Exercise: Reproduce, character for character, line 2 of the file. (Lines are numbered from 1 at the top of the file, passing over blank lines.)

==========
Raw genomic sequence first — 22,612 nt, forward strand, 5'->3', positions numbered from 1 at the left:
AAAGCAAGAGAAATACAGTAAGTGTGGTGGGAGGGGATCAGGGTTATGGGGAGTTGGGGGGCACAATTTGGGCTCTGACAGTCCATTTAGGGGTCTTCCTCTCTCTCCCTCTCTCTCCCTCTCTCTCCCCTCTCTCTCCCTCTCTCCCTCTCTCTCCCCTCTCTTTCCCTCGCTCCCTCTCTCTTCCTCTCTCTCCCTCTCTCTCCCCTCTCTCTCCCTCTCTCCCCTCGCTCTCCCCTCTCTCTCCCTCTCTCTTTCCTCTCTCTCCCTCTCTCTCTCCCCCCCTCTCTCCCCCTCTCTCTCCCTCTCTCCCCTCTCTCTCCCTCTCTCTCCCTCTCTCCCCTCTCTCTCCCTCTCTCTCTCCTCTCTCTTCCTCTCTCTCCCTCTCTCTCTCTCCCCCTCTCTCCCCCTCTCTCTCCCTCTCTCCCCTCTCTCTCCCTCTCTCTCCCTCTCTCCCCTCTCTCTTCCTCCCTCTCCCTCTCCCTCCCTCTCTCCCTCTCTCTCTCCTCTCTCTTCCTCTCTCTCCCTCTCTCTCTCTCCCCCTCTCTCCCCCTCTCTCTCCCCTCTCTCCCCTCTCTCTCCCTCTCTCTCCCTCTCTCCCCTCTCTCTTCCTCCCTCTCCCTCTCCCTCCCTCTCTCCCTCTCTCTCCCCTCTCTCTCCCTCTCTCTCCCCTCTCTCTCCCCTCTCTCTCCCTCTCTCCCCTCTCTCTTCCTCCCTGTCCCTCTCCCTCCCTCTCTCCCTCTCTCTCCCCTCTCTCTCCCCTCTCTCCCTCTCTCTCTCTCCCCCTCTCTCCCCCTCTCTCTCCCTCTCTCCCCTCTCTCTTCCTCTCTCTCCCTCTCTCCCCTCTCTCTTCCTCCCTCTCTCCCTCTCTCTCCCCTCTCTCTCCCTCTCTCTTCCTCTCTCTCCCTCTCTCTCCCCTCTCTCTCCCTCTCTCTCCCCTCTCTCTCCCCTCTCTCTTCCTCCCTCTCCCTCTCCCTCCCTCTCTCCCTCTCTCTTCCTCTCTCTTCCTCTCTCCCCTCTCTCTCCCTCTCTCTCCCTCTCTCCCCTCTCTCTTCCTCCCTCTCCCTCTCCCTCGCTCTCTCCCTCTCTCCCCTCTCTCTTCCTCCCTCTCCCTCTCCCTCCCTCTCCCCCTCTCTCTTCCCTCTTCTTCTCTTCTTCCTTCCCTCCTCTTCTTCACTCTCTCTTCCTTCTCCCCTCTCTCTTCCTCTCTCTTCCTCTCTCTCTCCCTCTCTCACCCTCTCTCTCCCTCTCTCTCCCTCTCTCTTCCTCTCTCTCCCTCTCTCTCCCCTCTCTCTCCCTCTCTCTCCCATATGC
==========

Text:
AAAGCAAGAGAAATACAGTAAGTGTGGTGGGAGGGGATCAGGGTTATGGGGAGTTGGGGGGCACAATTTGGGCTCTGACAGTCCATTTAGGGGTCTTCCTCTCTCTCCCTCTCTCTCCCTCTCTCTCCCCTCTCTCTCCCTCTCTCCCTCTCTCTCCCCTCTCTTTCCCTCGCTCCCTCTCTCTTCCTCTCTCTCCCTCTCTCTCCCCTCTCTCTCCCTCTCTCCCCTCGCTCTCCCCTCTCTCTCCCTCTCTCTTTCCTCTCTCTCCCTCTCTCTCTCCCCCCCTCTCTCCCCCTCTCTCTCCCTCTCTCCCCTCTCTCTCCCTCTCTCTCCCTCTCTCCCCTCTCTCTCCCTCTCTCTCTCCTCTCTCTTCCTCTCTCTCCCTCTCTCTCTCTCCCCCTCTCTCCCCCTCTCTCTCCCTCTCTCCCCTCTCTCTCCCTCTCTCTCCCTCTCTCCCCTCTCTCTTCCTCCCTCTCCCTCTCCCTCCCTCTCTCCCTCTCTCTCTCCTCTCTCTTCCTCTCTCTCCCTCTCTCTCTCTCCCCCTCTCTCCCCCTCTCTCTCCCCTCTCTCCCCTCTCTCTCCCTCTCTCTCCCTCTCTCCCCTCTCTCTTCCTCCCTCTCCCTCTCCCTCCCTCTCTCCCTCTCTCTCCCCTCTCTCTCCCTCTCTCTCCCCTCTCTCTCCCCTCTCTCTCCCTCTCTCCCCTCTCTCTTCCTCCCTGTCCCTCTCCCTCCCTCTCTCCCTCTCTCTCCCCTCTCTCTCCCCTCTCTCCCTCTCTCTCTCTCCCCCTCTCTCCCCCTCTCTCTCCCTCTCTCCCCTCTCTCTTCCTCTCTCTCCCTCTCTCCCCTCTCTCTTCCTCCCTCTCTCCCTCTCTCTCCCCTCTCTCTCCCTCTCTCTTCCTCTCTCTCCCTCTCTCTCCCCTCTCTCTCCCTCTCTCTCCCCTCTCTCTCCCCTCTCTCTTCCTCCCTCTCCCTCTCCCTCCCTCTCTCCCTCTCTCTTCCTCTCTCTTCCTCTCTCCCCTCTCTCTCCCTCTCTCTCCCTCTCTCCCCTCTCTCTTCCTCCCTCTCCCTCTCCCTCGCTCTCTCCCTCTCTCCCCTCTCTCTTCCTCCCTCTCCCTCTCCCTCCCTCTCCCCCTCTCTCTTCCCTCTTCTTCTCTTCTTCCTTCCCTCCTCTTCTTCACTCTCTCTTCCTTCTCCCCTCTCTCTTCCTCTCTCTTCCTCTCTCTCTCCCTCTCTCACCCTCTCTCTCCCTCTCTCTCCCTCTCTCTTCCTCTCTCTCCCTCTCTCTCCCCTCTCTCTCCCTCTCTCTCCCATATGC